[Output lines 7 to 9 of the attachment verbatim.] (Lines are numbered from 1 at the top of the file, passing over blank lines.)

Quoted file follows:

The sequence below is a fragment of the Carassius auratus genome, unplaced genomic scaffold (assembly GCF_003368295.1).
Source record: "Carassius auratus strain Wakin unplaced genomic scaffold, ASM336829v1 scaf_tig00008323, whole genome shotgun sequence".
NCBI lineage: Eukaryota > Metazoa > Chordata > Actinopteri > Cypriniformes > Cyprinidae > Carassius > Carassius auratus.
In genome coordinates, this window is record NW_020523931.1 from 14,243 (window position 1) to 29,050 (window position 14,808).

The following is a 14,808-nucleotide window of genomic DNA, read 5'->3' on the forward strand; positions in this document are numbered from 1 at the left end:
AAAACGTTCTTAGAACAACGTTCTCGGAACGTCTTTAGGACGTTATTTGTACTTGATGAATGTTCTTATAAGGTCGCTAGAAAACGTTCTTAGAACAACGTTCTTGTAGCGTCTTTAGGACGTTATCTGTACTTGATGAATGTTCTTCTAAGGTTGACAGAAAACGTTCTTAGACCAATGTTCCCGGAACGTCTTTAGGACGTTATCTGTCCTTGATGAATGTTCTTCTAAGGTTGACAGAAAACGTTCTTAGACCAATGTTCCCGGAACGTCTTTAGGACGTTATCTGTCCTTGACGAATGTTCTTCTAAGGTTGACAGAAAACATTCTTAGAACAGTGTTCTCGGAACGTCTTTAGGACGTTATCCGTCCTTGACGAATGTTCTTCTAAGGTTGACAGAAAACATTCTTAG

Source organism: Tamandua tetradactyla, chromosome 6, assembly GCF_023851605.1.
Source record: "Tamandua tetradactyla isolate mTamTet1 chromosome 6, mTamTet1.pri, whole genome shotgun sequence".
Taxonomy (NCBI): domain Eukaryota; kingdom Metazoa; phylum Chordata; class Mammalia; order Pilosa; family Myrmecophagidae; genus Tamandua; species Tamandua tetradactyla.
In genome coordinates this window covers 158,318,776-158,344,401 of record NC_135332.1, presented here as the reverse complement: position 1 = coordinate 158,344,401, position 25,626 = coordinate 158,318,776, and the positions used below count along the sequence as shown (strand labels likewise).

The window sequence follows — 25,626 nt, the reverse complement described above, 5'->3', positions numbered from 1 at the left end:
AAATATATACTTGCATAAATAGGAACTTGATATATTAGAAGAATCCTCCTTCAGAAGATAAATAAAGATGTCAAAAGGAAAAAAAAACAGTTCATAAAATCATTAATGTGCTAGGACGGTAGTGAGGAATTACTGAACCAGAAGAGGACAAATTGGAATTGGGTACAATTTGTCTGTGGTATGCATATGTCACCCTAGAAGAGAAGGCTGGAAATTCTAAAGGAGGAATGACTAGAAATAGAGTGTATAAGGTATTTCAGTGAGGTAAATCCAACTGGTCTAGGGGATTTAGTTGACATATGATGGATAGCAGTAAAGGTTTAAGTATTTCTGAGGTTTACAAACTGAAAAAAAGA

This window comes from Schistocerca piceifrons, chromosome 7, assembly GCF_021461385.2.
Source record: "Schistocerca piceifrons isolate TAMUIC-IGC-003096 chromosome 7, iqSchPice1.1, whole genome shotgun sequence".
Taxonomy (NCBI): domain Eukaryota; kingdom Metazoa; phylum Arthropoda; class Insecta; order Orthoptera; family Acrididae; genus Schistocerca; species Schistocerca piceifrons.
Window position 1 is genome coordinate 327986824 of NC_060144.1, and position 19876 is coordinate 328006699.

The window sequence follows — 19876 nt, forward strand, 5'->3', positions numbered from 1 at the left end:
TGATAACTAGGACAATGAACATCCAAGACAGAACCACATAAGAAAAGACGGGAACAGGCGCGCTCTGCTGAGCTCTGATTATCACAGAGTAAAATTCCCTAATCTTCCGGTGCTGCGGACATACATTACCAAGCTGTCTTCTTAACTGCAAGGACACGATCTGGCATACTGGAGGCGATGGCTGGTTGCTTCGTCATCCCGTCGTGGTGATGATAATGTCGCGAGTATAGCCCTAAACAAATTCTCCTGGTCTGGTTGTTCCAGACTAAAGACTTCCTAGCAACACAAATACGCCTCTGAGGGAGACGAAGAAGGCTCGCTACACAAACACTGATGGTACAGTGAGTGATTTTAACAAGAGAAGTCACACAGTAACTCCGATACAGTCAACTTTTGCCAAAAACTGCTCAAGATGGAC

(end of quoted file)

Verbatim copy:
Source organism: Tamandua tetradactyla, chromosome 6, assembly GCF_023851605.1.
Source record: "Tamandua tetradactyla isolate mTamTet1 chromosome 6, mTamTet1.pri, whole genome shotgun sequence".
Taxonomy (NCBI): domain Eukaryota; kingdom Metazoa; phylum Chordata; class Mammalia; order Pilosa; family Myrmecophagidae; genus Tamandua; species Tamandua tetradactyla.